Vermicomposts are very important in crop production as they contain biologically active substances such as plant growth regulators. Two experiments were carried out at Wageningen University in 2007 to determine the effectiveness of vermicompost in uptake of nutrients by plants. In the first experiment, seeds of water-cress (Lepidium sativum L.) and lettuce (Lactuca sativa L.) were germinated using different
concentrations of Indole Acetic Acid and Gibberellic Acid then, extracts of vermicompost, green waste compost, and course peat with different dilutions. In the second experiment, root initiation in mungbean cuttings was assessed at different
concentrations of Indole Acetic Acid and different dilutions of the compost extracts. Increased concentrations of Indole Acetic Acid depressed root growth in watercress and mungbean, whereas increased Gibberellic Acid concentrations promoted shoot growth in lettuce. Compost extracts positively? influenced root and shoot growth in the three plant species especially without any dilution. In lettuce shoot and root length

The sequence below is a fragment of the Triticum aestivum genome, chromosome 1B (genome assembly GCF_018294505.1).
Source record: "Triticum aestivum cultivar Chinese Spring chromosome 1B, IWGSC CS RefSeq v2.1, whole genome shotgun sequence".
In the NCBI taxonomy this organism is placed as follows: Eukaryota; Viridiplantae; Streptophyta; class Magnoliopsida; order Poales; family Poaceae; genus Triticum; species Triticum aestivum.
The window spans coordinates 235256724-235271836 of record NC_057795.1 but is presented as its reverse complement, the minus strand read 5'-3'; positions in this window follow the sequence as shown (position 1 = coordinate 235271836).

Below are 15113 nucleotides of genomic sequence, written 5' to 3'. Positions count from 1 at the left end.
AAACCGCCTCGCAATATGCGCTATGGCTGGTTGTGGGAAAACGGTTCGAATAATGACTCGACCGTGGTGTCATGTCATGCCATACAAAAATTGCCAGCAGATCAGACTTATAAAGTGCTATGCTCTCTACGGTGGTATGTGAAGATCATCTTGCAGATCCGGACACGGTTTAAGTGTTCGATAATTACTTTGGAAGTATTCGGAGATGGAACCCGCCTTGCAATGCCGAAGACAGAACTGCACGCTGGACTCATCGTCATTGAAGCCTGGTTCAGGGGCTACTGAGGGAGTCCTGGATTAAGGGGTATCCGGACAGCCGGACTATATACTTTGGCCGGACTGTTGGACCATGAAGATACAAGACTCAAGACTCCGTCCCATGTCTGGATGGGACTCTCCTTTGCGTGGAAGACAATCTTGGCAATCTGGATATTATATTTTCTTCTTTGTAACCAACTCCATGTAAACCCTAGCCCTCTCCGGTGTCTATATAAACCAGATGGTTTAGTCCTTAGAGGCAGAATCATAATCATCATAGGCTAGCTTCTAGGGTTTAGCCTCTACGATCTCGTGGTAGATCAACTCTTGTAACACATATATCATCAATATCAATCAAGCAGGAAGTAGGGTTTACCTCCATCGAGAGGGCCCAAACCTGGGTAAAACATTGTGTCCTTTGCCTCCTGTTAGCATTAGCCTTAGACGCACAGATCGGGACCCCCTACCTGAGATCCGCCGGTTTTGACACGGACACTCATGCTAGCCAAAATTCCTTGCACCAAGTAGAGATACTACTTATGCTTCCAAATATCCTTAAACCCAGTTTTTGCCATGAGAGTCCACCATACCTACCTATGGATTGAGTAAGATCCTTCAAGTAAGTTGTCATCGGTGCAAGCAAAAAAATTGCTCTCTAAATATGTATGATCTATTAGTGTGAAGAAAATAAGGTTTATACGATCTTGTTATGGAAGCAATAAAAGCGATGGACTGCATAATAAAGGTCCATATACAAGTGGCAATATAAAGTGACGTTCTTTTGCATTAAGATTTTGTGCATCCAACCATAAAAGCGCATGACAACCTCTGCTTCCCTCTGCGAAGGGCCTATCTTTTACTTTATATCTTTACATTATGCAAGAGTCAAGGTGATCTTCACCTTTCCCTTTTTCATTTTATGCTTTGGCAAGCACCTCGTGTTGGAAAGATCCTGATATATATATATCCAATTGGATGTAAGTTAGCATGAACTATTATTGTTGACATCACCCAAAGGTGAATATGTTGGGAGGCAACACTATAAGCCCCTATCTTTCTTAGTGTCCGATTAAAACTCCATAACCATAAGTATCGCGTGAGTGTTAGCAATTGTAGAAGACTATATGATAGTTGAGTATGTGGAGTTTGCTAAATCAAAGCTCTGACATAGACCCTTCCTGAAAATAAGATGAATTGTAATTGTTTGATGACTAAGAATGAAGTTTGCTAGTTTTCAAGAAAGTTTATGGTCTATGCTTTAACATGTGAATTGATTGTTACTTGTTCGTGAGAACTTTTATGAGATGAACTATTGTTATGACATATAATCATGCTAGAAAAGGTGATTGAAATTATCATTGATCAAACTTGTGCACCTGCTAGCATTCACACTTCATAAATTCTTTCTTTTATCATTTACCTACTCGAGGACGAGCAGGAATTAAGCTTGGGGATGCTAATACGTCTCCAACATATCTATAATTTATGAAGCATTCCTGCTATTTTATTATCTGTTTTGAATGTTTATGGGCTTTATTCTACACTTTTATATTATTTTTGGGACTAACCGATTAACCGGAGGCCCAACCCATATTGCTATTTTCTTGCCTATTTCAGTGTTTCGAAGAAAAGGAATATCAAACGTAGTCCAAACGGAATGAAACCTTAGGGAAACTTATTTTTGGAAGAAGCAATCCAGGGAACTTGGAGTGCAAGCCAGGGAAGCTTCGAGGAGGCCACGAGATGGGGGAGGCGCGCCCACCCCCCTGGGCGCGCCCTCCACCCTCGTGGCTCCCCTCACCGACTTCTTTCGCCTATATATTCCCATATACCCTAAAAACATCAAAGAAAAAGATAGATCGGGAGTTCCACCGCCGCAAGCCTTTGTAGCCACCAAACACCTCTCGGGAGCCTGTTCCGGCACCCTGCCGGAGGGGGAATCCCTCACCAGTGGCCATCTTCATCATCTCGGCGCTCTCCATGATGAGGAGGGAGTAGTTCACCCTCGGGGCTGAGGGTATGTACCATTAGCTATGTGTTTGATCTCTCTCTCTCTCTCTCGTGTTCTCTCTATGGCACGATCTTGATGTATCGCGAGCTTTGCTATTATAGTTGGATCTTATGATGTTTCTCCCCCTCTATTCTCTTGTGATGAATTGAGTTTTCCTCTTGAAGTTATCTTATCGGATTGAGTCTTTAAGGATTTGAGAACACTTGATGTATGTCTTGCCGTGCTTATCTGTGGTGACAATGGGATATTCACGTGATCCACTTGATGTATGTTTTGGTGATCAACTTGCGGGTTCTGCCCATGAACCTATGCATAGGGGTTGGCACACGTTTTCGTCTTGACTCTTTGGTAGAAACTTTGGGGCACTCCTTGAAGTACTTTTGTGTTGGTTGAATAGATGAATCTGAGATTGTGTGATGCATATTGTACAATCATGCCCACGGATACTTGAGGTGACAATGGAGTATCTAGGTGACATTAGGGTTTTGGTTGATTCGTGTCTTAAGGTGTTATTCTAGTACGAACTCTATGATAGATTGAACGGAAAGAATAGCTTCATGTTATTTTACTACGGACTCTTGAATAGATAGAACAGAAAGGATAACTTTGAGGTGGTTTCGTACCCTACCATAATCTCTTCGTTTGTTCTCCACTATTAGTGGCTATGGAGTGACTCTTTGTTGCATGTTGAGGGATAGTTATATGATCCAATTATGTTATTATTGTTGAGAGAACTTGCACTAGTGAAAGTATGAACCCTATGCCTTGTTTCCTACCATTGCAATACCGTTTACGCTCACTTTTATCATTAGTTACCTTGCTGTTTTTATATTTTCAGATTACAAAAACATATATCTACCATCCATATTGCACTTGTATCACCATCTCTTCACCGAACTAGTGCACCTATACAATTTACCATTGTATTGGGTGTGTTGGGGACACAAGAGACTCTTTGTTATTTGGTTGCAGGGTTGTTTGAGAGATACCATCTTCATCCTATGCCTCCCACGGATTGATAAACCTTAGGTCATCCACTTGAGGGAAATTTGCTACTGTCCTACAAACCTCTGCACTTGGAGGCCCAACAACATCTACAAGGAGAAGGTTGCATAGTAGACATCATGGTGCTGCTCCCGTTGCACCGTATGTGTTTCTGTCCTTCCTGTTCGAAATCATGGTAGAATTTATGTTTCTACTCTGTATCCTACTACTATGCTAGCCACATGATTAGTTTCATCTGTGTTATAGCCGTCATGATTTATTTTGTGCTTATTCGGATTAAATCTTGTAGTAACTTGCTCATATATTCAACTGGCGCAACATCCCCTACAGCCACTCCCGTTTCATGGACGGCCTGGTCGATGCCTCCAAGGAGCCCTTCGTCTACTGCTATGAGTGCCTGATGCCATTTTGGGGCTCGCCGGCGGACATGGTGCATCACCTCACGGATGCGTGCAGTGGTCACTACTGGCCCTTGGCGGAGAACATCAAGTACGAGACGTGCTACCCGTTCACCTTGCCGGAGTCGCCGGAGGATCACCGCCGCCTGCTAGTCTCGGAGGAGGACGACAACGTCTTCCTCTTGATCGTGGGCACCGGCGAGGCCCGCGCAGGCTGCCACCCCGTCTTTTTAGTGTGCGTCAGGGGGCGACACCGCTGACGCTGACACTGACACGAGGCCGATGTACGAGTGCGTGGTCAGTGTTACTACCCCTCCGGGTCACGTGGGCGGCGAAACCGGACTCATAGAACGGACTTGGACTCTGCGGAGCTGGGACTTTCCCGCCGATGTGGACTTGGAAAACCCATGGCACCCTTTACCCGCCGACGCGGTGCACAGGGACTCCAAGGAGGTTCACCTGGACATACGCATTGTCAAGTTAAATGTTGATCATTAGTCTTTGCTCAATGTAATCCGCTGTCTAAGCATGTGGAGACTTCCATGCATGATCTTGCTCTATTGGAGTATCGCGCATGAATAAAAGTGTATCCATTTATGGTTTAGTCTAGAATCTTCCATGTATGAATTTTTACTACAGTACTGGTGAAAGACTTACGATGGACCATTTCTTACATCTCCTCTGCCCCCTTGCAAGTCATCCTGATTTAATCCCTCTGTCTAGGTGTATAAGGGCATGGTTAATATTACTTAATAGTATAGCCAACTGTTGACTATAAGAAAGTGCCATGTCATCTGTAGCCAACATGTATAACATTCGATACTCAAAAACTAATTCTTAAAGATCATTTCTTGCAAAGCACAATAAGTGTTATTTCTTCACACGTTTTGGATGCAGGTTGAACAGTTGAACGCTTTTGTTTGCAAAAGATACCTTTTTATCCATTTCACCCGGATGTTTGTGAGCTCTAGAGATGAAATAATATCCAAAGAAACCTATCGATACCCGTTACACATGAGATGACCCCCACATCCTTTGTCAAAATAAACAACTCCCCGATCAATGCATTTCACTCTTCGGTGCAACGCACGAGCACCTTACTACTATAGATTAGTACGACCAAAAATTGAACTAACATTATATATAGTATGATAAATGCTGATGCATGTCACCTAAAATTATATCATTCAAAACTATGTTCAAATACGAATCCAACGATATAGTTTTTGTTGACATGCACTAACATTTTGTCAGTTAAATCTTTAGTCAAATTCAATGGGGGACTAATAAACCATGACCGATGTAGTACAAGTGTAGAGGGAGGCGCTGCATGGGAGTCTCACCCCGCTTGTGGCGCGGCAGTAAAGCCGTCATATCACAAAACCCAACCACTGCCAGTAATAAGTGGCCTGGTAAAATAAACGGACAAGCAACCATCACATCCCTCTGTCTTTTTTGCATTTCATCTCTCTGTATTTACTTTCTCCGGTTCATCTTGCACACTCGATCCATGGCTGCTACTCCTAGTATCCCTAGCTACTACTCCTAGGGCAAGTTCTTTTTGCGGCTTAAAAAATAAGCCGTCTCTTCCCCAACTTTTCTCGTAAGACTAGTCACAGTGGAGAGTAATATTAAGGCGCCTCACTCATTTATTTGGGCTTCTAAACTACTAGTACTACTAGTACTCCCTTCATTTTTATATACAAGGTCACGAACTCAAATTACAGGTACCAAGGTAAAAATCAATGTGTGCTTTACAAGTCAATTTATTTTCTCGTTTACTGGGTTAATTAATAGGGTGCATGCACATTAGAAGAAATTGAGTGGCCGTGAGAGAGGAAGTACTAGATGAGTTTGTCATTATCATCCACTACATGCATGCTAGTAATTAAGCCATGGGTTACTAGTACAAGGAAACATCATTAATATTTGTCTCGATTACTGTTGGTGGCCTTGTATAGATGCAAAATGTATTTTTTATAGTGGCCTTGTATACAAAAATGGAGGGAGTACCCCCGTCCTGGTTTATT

increased with decrease in dilutions of compost extracts; in watercress, root length increased more than shoot length in all dilutions; while root initiation in mungbean increased with increase in dilutions apart from peat extract. Peat extract was most effective on root initiation in mungbean while ermicompost was most effective in both lettuce and watercress root/shoot length formation. Results from this study suggest that vermicompost, green waste compost and peat may contain plant growth regulators. The effects of compost extracts on plant growth and development were attributed to plant growth hormones produced by microbial activity during compost and peat formation.